Institute for War and Peace Reporting | Giving Voice, Driving Change
Macedonian Gays Come Out from Shadows
The crowded café may seem like many others in Skopje but the couples holding hands and kissing on Valentine's Day are not a common sight, for nearly all are men.
Under a dim red light, they were celebrating the second anniversary of the Centre for Civil and Human Rights, the only organisation in Macedonia specifically concerned with promoting gay and lesbian rights.
While the atmosphere inside was cosy and relaxed, the climate outside remains frosty towards gays and lesbians, who have to rely on subterfuge and deception to avoid the hatred of this homophobic society.
Aleksandar and Goran are young, educated and much-travelled. As well off professionals in London, New York or Paris, they should have everything going for them - and they would have, if they lived in London, New York or Paris.
But in a conservative Balkan society where most people look on homosexuality as a disease, they have to lie to get by. The stakes are high.
“Word spreads fast and if people found out we could lose our jobs and bring suffering and embarrassment to our parents,” said Goran, 26.
Whereas most homosexual couples lead double lives, Aleksandar and Goran have lived together for three years. Aleksandar`s parents know they are gay and so do their friends.
Their relationship has already cost them their home. “We lived in a luxurious apartment and paid a high rent,” Aleksandar recalled. “But once the landlord found out we were a couple, we were evicted. He said, ‘I know about you and I don’t want people like you living in my apartment’.”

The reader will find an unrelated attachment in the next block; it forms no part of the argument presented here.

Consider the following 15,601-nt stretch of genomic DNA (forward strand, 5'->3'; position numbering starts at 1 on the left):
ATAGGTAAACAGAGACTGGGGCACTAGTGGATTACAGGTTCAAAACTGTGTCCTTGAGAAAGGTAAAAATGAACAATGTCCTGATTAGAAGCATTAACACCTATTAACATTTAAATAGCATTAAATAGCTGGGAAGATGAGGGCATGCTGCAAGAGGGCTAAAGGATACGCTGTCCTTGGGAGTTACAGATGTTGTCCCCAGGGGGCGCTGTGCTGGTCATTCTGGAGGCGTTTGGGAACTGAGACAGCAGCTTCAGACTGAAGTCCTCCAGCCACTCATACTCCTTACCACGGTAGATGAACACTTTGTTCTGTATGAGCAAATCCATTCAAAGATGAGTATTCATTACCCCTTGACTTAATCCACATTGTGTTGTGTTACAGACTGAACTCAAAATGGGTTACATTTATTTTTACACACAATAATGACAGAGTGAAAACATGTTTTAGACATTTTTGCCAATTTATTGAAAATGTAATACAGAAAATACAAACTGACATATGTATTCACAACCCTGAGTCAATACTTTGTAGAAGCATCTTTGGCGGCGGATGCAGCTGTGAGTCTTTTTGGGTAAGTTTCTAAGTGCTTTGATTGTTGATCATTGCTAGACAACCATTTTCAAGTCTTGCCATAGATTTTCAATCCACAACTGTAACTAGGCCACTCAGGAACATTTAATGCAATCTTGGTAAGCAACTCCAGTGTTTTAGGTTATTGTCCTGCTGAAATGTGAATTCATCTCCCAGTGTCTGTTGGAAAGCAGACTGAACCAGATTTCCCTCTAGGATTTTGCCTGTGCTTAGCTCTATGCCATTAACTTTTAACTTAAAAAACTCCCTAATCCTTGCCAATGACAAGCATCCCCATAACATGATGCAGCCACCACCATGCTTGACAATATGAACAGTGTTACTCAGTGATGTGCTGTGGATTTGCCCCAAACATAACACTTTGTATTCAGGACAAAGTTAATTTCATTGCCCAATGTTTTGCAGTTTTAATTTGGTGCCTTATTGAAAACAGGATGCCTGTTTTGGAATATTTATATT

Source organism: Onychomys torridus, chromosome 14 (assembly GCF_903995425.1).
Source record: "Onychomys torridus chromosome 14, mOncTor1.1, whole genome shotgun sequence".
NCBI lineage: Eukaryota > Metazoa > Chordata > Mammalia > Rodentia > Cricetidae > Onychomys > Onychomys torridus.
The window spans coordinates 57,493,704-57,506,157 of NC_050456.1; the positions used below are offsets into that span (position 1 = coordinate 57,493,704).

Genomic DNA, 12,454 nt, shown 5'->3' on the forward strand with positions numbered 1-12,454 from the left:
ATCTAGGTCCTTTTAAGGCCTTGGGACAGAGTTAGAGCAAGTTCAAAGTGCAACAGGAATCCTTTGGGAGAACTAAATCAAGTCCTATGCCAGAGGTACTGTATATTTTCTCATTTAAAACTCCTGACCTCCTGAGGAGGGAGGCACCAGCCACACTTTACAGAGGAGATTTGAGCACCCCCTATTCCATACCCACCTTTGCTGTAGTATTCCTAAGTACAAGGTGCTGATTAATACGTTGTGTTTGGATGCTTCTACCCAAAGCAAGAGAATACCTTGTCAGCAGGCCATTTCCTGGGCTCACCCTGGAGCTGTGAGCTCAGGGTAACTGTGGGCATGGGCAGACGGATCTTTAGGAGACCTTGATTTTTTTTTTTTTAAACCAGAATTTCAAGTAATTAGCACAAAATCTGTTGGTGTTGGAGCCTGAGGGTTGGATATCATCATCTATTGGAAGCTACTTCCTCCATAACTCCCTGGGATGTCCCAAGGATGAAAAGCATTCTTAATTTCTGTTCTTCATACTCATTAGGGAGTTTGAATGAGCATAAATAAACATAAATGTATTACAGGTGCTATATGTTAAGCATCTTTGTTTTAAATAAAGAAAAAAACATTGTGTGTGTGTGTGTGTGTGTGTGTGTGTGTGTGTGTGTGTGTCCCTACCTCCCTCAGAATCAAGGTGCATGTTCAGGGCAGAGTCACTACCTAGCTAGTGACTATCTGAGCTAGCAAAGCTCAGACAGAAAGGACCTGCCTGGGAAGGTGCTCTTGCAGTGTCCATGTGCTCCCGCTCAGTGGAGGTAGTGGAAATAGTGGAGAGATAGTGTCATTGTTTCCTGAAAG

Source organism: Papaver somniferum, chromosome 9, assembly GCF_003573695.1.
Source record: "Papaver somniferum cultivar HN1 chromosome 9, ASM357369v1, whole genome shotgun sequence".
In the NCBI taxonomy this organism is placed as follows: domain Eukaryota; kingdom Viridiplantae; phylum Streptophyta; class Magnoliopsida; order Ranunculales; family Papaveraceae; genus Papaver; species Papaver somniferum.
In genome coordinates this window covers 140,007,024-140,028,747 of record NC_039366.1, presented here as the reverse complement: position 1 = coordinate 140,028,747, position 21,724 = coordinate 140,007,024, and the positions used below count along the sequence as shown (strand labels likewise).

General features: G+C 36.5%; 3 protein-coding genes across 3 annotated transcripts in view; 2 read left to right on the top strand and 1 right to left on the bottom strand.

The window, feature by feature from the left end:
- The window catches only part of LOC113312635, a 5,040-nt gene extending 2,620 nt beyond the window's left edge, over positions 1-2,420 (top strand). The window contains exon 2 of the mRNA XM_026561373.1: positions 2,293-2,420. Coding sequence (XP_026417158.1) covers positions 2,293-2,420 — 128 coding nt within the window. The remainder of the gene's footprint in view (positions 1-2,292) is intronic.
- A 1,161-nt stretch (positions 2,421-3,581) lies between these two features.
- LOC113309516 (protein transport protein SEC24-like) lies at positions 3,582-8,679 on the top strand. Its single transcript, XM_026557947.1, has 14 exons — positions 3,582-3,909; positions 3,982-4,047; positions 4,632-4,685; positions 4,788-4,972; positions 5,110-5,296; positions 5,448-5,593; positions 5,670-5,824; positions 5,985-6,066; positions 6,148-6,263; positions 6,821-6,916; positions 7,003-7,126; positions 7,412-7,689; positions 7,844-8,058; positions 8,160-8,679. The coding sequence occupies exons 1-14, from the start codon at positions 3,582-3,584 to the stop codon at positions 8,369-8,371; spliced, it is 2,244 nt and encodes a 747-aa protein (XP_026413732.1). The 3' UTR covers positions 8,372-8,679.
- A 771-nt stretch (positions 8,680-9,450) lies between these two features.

After months of searching for a new place (one man refused to rent them an apartment with a double bed), they asked a female friend to act the part of Aleksandar’s partner. “She posed as my girlfriend just so I could rent an apartment,” he said.
Macedonia shares the general climate of Balkan intolerance towards same-sex relationships. Jail terms for homosexuality were scrapped in 1996, but society’s attitudes have barely inched forward since then.
Over the past years, gay bars have opened - only to close as soon as the outside world learned about them. “Hooligans used to wait for us outside the bar. A few of our friends were badly beaten,” Goran said.
To add to the pressure, the police regularly raid the cruising areas around the capital where homosexuals like to meet up.
Society remains hostile. A survey by the Centre for Civil and Human Rights in 2002 showed over 80 per cent saw homosexuality as a danger to the family and as a psychiatric disorder. About 65 per cent described being Gay as a crime that warranted a jail term.
Cvetan Janev, 59, from the Skopje suburbs, told IWPR that talk of sexual rights infuriated him. “How can you talk about the rights of people with a distorted sexual orientation?” he fumed. “These are sick people. Sexual rights are an invention of western European societies. They are trying to legalise a perversion.”